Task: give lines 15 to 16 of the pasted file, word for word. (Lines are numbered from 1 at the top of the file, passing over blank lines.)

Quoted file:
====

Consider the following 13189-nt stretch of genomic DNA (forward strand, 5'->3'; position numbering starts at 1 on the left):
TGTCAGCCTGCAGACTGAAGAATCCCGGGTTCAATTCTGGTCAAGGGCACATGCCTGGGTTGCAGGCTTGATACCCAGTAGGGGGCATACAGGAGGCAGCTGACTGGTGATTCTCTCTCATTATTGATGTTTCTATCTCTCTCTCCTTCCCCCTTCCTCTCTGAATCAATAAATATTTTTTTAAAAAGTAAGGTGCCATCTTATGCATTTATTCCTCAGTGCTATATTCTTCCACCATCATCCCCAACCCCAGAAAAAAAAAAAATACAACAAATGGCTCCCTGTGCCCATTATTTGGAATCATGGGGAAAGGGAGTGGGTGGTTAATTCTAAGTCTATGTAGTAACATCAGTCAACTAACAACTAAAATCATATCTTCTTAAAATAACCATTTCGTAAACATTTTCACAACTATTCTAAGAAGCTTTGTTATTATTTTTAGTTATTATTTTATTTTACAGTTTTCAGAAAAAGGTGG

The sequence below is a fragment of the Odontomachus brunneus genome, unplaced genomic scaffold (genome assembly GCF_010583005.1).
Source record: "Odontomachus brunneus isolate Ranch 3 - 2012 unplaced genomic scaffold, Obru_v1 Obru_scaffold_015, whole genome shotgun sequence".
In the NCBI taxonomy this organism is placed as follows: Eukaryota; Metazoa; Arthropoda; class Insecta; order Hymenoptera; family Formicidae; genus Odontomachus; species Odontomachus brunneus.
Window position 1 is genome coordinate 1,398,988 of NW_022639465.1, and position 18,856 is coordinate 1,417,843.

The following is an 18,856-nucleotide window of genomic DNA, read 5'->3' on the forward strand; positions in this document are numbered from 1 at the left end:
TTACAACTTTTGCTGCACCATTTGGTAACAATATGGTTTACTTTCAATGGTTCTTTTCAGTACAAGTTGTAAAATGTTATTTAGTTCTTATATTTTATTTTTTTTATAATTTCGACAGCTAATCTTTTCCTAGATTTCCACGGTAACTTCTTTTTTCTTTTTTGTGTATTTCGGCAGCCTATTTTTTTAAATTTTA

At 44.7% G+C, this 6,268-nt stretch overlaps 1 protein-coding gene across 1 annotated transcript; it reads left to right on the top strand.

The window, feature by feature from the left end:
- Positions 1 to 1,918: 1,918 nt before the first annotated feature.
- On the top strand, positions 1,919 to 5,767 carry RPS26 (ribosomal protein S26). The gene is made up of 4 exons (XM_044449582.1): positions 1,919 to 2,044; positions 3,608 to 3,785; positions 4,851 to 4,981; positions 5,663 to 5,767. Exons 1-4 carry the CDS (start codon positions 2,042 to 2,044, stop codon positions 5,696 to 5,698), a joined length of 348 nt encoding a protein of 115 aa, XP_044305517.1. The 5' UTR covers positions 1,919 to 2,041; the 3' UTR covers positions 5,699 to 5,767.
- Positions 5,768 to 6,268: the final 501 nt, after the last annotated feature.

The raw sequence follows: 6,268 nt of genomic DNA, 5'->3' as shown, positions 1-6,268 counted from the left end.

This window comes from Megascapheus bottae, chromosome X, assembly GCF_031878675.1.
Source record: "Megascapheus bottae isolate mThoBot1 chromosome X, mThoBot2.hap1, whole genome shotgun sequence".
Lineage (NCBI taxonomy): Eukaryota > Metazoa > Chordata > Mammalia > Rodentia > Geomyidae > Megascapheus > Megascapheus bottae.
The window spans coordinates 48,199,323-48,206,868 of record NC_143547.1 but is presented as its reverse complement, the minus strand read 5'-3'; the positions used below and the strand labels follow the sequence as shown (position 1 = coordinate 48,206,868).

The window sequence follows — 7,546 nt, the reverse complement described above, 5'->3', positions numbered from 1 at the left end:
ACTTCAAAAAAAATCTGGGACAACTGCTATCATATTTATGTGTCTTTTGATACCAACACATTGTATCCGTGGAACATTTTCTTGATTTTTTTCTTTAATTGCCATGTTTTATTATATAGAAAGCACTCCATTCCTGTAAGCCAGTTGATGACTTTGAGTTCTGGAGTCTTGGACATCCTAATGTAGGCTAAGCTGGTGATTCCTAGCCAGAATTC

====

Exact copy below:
This window comes from Megascapheus bottae, chromosome X, assembly GCF_031878675.1.
Source record: "Megascapheus bottae isolate mThoBot1 chromosome X, mThoBot2.hap1, whole genome shotgun sequence".